Hope Star from Hope, Arkansas on October 24, 1974 · Page 10
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Hope Star from Hope, Arkansas · Page 10

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Hope, Arkansas
Issue Date:
Thursday, October 24, 1974
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Page 10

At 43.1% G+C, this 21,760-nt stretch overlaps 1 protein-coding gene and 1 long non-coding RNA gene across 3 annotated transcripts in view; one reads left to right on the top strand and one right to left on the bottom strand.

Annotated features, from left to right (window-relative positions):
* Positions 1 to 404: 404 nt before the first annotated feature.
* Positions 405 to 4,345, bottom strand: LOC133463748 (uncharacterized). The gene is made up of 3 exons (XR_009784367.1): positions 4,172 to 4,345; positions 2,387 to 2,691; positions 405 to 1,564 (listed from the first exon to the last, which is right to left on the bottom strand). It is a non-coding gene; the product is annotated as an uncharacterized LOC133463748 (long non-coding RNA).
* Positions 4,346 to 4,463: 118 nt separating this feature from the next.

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Page Ten HOPE (ARK.) STAR Thursday, October 24, 1974 SCHOOL . Bobo the Magician entertained all students Friday. Also, Clyde Davis made individual student pictures at the school Thursday. ; Two Henderson State College student teachers are at Beryl Henry: Miss Betty Lowe with Mrs. Than a Schoen and Miss Elizabeth Johnson with Mrs. Deanna Haynie. "The Meaning of Freedom" was the subject of guest speaker, Mr. Royce L. Eaves, special education teacher. He spoke to fifth grade social studies classes which have been studying the formation of the United States. Mr. Eaves retired as Lt. Col. after having served the U.S. Army in Panama (Director of Instruction at College of the Americas), Japan during the occupation, and Belgium in World War II. The watercolor exhibit, including scenes of Washington, Arkansas, at Red River Vo- Tech was viewed by members of the fifth grade classes and Mr. Eaves' special ed classes this week. , , . . PAISLEY SCHOOL Open House is scheduled for Tuesday night (October 22) from 7-8:30 p.m. Parents may visit the classrooms and browse around at their leisure. Mrs. Doris Anderson, a local artist from Fulton and a senior aide, will have her art work on exhibit for this occasion. YERGER JR. HIGH Shasme Hicks was elected president of the Student Council recently. Other officers are Everlean Porter, vice president; Alan Moore, secretary; Karen Townsend, associate secretary; and Kristi Kellam, treasurer. Eighth grade representatives are Gloria Beard, Keith Bennett, David Carter, John Ford, Greg Key, Jackie McCoy, Regina Renshaw, Sydnee Sinyard, Susan Tolleson, Stacy Walton. Seventh grade representatives are Sandra Frierson, Scott Hughes, Jeannette Johnson, Lisa May, Lana Parks, Lisa Redlich, Jane Routon, Houston Smith, Paula Slaughter, Sydnee Tye. The student council Fifties Day on October 16 brought out some interesting costumes. David Smith and David Carter looked as if they belonged "way back there." Mr. G. Cook is the Student Council sponsor. First edition of the Yerger Yak was distributed October 18. Bill Smith and Jane Routon are co-editors. Reporters are the Students of YJHS. Faculty sponsors are Mrs. Dunn and Mrs. Morris. The 75-piece band will attend the Marine Band concert at Texarkana Monday, October 21. Alan Moore is drum major. Majorettes are Sydnee Sinyard,. Kelli Cagle, Tamira Burke, Vickie Brown, Rosemary Branch, and Cindy Faulkner. Joseph Mayo, Teresa McDowell, Mrs. Sandra Shope, and Mrs. Karen Morris won awards for their entries in toe art show during the Third District livestock Show- Chris LaGrone and Janet Howard were winners of the lister contest for National School Lunch WeeK. : BERYL HENRY i National School Lunch Week I was observed October 13-19. : Beryl Henry fifth-grade : health students "got in the act" 'by designing and making roosters about well balanced ;meals and submitting .suggestions for school menus. ;They were excited that their :ideas might be considered. * Wednesday's menu followed "the theme: The Circus Is .Coming. It included Circus Submarine Sandwich, Flying {French Fries, Barnum and .Bailey Green Beans, Big Top -Fruit Cup, Greatest Chips on •Earth (Chocolate Chip Cookies), and Midway Milk. HOPE HIGH Five Future Business Leaders of America members and their sponsor, Mrs. Aylene Kauble, attended District IV Leadership Conference at Hot Springs Saturday. The students were Sherry Crippen, Charlene Gilbert, Ruth Ann Ogburn, Lisa Gorz, Gail East. Mike Hartsfield, president, was in charge of the National Honor Society induction ceremony Monday (October 21). Mary Browning was program chairman, using a theme based on the song "Everything Is Beautiful." Twenty-two members of the 1975 Senior Class were tapped for membership. They are recommended by the faculty, with the basis for selection leadership, scholarship, character, service. Five members of the Hi- Lights staff will attend a Sigma Delta Chi journalism workshop at UALR Thursday. Panelist will include Jimmy Jones Jr. of the .Arkansas Gazette staff. Those attending are Mary Browning, Cathy Young, John May, Mike Bobo, Mike Hartsfield, and Mrs. Mary Nell Turner, adviser. Drama Class students will attend a Creative Arts workshop in Little Rock Friday. They are Rhonda Block, Dianne Croom, Debra Frierson, John May, Becky Sinyard, and Mrs. Loretta Bartlett, drama instructor. They were on the Southern State and Texarkana Community College campuses recently to see "Medea," "Merchant of Venice." Hope High School band members attended the Marine Band concert at Texarkana .Community College - Monday afternoon. Tryouts for the senior play, "The Curious Savage," are this week. Mrs. Loretta Bartlett will direct the production scheduled for November 22 and 23. Becky Garrett is the 1974 Homecoming Queen. Her maids are Becky Gunter, Pam Gunter, Anita Hoggard, Cherrie Scoggins, Annette Walker, and Sharon Williamson. The royalty is selected by the Bobcat teams. Homecoming is scheduled for November 1 when Hope meets Camden here in the last home game. SARATOGA SCHOOL Honor roll for grades four through 12 for the first six weeks period are as follows: 4th Grade—Melissa Kay Cheatham, Phylecya Cheatham, Lisa Ford, Scott Turner. 5th Grade—Michael Evans, Nina Sue Lewis. Charles (Bobby) Miller, Joseph Lynn Morgan, Mary Vaughn. 6th Grade—Diane Bell, Brenda Bohannon, Carol Vaughn, Howard Vaughn. 7th Grade—Valeria Miller, Stanley Webb. 8th Grade—Desmond Brown, Tyna Wolf. 9th Grade: Tammie Fincher, Kempton Miller. 10th Grade—Anita Adams, Cheryl Cheatham. llth Grade: Ronnie Arnold. Candidate raps Patman PARIS, Tex. (AP) — Jim Farris, Republican candidate for the 1st U.S. Congressional District has charged that his opponent Rep. Wright Patman, D-Tex., was trying to shift blame from his own failure by calling for the firing of U.S. Agriculture Secretary Earl Butz. Farris said Patman's action Tuesday was a "purely political move" to cover Patman's failure to represent the interests of farmers and ranchers for many years." "What is really needed is a complete overhaul of the entire Agriculture Department," Farris said. "The former Paris mayor said Butz's removal would be only a partial solution at best. Project Independence supports mandatory fuel-saving measures Assembly is planned WASHINGTON (AP) — The Ford administration's still-secret "Project Independence" energy study strongly supports mandatory fuel-saving measures, coupled with accelerated U.S. oil production. It suggests mandatory conservation measures might include a gasoline-mileage standard for cars, and lighting and insulation standards for buildings. Increasedoil production probably would have to come from drilling in new areas of the Atlantic, Pacific and Alaska coasts, plus commercial development of the Navy's petro- leum reserve in Alaska, it says. The study makes no specific recommendations but clearly indicates it would be hazardous for the United States to rely on energy production increases alone to carry it through the next 10 years. It says that with conservation and increased production, the United States can be independent of foreign oil by 1985. Without them, oil imports will grow, increasing both the dollar drain and the danger of a new oil embargo. The report does not explain what it means by independence, but U.S. energy officials previously have defined the concept as holding oil imports low enough to avoid the possibility of blackmail by a foreign oil cutoff. This specific level has not been established. The study, some 1,100 pages stamped " limited Official Use," was still being circulated in draft form for comment among federal agencies today, but a copy was obtained by The Associated Press. A revised final version is to bo made public around Nov. 7. It appeared unlikely that the major conclusions would change. How much the nation must do depends heavily on the world price of oil, the study says. It estimates that the world price might drop from $11 per barrel to around $7 per barrel — but ironically, the lower price would be harder to cope with, because it would encourage greater imports, the study concludes. "Some combination of accelerated supply with either conservation or emergency measures would be needed," it says. While it offers a choice for coping with an embargo, the study provides a long list of advantages for strong energy conservation steps. An announcement was made today by Eugene Shuster presiding minister of the Hope congregation of Jehovah's Witnesses, to the effect that preparations are already under way for their next semi-annual circuit assembly. It will be held in Hot Springs, Arkansas, November 30-December 1, in the Convention Auditorium. "Such religious assemblies are occasions of great joy and happiness for Jehovah's people", said Shuster. "From early times God's people were commanded to assemble several times a year to worship God and to strengthen themselves spiritually. As in the past, so today, they hear Jehovah's law read, the righteous acts of Jehovah declared and many old and new thoughts are brought to mind. Christian men and women at these assemblies are thereby spiritually refreshed and built up with appreciation and understanding of Jehovah's organization and purposes." These assemblies of Jehvah's Witnesses are neither "crusades nor revivals. They are quiet, dignified gatherings of Christians intent on filling their minris with Bible wisdom. "All here in the Hope congreation of witnesses are looking forward to attending the assembly and extend a welcome to all to accompany them at this three-day meeting", concluded. The world's largest paper mill is that established in 1936 by the Union Camp Corp. at Savannah, Ga. "THIS WEiK's T.V. FEATURE" "SUPER-RIGHT" CANNED HAMS Reg. Price $7.85 -SUPER-RIGHT" QUALITY HEAVY CALF ROUND OR SIRLOIN STEAKS $119 LB. ' T-BQNE STEAKS LB.*1 39 CHUCK ROAST "SUPER-RIGHT" QUAUTY GRAIN-FED HEAVY BEEF CHUCK ROAST ONE PRICE ONLY LB. 78* SMOKED BACON WHOLE SLAB OR PIECES 79* LB. SLICE IT YOURSELF AND SAVE weo WHERE ECONOMY ORIGINATES Smart Savings-Smart values ,<, V PRICES OOOD THRU SAT-, OCT. 26, 1974. WE RESERVE THE RIGHT TO LIMIT "SUPER-RIGHT" QUALITY GRAIN-FED HEAVY BEEF CHUCK STEAKS CENTER CUT 7-BONE U.S.D.A. INSPECTED CUT FROM GRADE "A" FRYERS FRESH FRYER QUARTERS WHITE OR DARK MEAT CALMIRA WHITE GRAPES LB. ORANGES 5 - 79* <^^ BAG * 4* FRESH MUSHROOMS LB U.S. NO. 1 RUSSET APPLES LB. BAG POTATOES 20 $| 79 WE ACCIPT FOOiTsf AMPS. U.S. NO. 1 EXTRA FANCY RED DELICIOUS TOMATO SAUCE HUNT'S PETER PAN PEANUT BUTTER SMOOTH AND CRUNCHY 18-OZ. f ^^^T JAR w ^T • LIBBY'S VIENNA SAUSAGE GREEN BEANS STOKLEYS CORN VACUUM COFFEE FINAL TOUCH FABHIC LABEL BU. AMERICAN CHEESE CHED-O-BIT WITH BEANS )5-OZ.< CANS A&P CHILI 49* ANGEL FOOD 79* CAKE JMP*C PARKER 1-LB. PKG. MARYLAND CLUB COFFEE QA£ i^^ ALL GRINDS WITH COUPON BELOW 1-LB. CAN EXQUISITE GRANADA FLATWARE 40 Pi.c« ..rving RQSE for B only $ 1.3.20. Wllh * 3 °° "HALLOWEEN CANDY" Sour Boll ...*i 89< Roll Pops Mix«d Candy. ; V] * 1 25 Snicker Baby Ruth ri*l 19 Jeliy Bean '"*', 89< U" 89$ ' * 29 ALL GRINDS WITH COUPON BELOW CAN FUNK & WAGNALLS WILDLIFE ENCYCLOPEDIA ON SALE THIS WEEK VOL. 8 49* $1" VALUABLE COUPON WITH THIS COUPON YOU CAN BUY MARYLAND CLUB ALL COFFEE ^ GRINDS 1-LB. W W C CAN * * " Limit an* coupon p«r family. Cfiad thru Oct. 36, 1974 I I nmmmmmmmmmmmmmmmm VALUABLE COUPON "f WITH THIS COUPON | YOU CAN BUY • A&P COFFEE | r* CUUM Qjt • i GRINDS CAN Umil on* coupon p«r family. Caod thrw Oct. 2o. 1974